Michael

Offline TDragon

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I noticed I was constantly running out of memory. 512mb is not enough for development. AT ALL.
This, my friend, is indeed the primary factor in computer performance. Consider the following scenario.

The computer I use at work came advertised as a workhorse, with a screamin' P4 2.8Ghz processor. My home PC, on the other hand, is putting along with a budget Sempron 2600+, running at 1.6Ghz. One PC takes 5 minutes to compile a clean install of Code::Blocks' SVN sources, the other takes 20.

Oh, did you think my work PC took 5 minutes? Think again. The P4 uses up all of its 512Mb of RAM in a matter of milliseconds, and spends the next 19+ minutes chugging away in virtual memory on the hard drive. Little Sempron, on the other hand, has another 256Mb stick of DDR to work with, and it sails through never touching the virtual memory.

If your computer has to use Windows' virtual memory at all during the course of the day, buying more RAM is the smartest upgrade you could do.
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Offline Michael

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If your computer has to use Windows' virtual memory at all during the course of the day, buying more RAM is the smartest upgrade you could do.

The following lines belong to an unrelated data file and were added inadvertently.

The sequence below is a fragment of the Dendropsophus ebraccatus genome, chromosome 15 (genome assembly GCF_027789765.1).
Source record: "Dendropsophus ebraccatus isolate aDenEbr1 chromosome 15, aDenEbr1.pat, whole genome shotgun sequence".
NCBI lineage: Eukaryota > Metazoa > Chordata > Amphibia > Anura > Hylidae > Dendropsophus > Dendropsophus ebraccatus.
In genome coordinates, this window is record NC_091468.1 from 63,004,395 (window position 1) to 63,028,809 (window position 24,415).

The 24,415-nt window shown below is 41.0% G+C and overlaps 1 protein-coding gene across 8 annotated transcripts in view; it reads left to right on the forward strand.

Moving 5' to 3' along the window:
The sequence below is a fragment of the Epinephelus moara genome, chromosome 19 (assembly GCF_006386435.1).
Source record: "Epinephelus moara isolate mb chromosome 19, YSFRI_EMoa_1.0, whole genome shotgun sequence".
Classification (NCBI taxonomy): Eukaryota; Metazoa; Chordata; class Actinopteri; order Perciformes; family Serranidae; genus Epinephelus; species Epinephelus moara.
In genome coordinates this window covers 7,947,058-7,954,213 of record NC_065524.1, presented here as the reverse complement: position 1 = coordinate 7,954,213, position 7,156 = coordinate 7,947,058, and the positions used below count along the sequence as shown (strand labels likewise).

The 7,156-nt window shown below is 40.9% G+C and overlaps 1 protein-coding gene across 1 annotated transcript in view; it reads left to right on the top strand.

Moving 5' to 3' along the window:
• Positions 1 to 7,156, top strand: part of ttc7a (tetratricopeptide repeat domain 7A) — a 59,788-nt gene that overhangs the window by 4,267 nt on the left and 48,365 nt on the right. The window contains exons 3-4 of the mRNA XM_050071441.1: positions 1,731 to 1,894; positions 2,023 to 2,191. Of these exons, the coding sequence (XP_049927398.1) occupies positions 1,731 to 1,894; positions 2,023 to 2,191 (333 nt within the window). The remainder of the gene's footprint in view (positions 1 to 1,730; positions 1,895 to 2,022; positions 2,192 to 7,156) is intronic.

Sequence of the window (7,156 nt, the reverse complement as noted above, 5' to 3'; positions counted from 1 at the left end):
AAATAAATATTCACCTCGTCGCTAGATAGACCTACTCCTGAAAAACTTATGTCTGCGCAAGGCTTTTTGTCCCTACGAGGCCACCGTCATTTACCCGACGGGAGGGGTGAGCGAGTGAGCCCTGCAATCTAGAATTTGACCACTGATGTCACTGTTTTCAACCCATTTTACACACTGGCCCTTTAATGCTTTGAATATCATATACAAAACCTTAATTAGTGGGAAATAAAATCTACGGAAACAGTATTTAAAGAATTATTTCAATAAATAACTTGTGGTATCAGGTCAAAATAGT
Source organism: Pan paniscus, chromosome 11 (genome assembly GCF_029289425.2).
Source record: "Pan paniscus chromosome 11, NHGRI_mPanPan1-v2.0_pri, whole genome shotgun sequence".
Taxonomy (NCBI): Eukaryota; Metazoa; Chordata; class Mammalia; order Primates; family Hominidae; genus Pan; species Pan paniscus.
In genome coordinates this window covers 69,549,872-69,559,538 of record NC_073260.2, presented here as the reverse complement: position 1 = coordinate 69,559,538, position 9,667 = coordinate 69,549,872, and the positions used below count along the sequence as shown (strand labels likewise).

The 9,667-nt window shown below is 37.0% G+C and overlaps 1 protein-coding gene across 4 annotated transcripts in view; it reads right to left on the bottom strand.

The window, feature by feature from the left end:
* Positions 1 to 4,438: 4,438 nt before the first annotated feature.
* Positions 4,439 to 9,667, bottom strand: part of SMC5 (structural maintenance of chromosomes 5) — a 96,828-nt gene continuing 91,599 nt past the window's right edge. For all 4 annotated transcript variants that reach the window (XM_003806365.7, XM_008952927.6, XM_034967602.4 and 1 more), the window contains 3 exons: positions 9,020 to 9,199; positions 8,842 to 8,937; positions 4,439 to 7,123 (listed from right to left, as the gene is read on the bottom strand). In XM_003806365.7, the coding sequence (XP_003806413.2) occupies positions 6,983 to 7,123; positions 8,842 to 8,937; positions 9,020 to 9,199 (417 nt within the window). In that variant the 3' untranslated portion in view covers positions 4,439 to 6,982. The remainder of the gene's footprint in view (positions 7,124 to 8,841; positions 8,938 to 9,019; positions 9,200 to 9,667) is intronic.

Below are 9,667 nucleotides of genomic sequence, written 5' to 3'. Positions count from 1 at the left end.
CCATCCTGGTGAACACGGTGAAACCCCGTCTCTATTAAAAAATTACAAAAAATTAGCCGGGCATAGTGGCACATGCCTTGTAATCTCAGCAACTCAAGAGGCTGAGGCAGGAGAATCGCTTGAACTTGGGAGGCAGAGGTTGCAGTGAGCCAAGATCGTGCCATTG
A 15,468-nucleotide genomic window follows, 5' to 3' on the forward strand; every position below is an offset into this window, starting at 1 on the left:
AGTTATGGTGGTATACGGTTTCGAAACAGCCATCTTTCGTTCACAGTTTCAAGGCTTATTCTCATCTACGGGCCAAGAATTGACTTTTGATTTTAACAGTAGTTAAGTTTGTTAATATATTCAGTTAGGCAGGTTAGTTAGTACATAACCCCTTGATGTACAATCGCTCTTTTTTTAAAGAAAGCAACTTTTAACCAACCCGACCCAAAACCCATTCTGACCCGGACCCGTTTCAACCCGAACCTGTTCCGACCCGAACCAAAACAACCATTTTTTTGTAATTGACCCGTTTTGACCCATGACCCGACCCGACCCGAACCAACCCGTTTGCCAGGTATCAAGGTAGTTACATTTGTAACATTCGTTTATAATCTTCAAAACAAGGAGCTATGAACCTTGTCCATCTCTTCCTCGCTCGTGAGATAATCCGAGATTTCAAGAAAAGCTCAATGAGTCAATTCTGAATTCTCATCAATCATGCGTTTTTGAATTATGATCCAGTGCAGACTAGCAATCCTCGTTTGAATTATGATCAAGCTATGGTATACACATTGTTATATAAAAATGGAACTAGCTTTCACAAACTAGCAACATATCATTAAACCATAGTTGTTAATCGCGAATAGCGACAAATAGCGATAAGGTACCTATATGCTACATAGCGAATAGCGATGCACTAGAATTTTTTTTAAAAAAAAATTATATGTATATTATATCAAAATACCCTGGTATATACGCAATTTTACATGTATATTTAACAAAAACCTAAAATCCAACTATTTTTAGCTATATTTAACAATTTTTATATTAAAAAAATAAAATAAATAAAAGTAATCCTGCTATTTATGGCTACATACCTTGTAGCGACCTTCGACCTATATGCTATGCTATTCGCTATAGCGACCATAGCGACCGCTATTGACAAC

I fully agree :). I have remarked this when I have added 512 MB to the notebook I used at work (for a total of 1 GB). Compared to my private notebook (512 MB - 64 MB shared video ram), the difference in compiling C::B is relatively huge (around 12-15 minutes). The processor speed is approximately the same for both notebooks.

Michael

Offline rickg22

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I always wanted a utility like treesize. I had programmed one in pascal, in the good ol' DOS days, but it didn't work well with NTFS partitions. Thanks for the tip! :)

Oh, btw, i really recommend people to make various partitions in their drive - leave 10 or 15 gigs for C: where windows resides. Then tell windows (don't ask me how, tweaking the registry works) that the programfiles folder is in (your other partition)\program files. I also have a partition for the multimedia files (music, videos, etc). This way you can just delete your Red vs. Blue videos if you're running out of space :)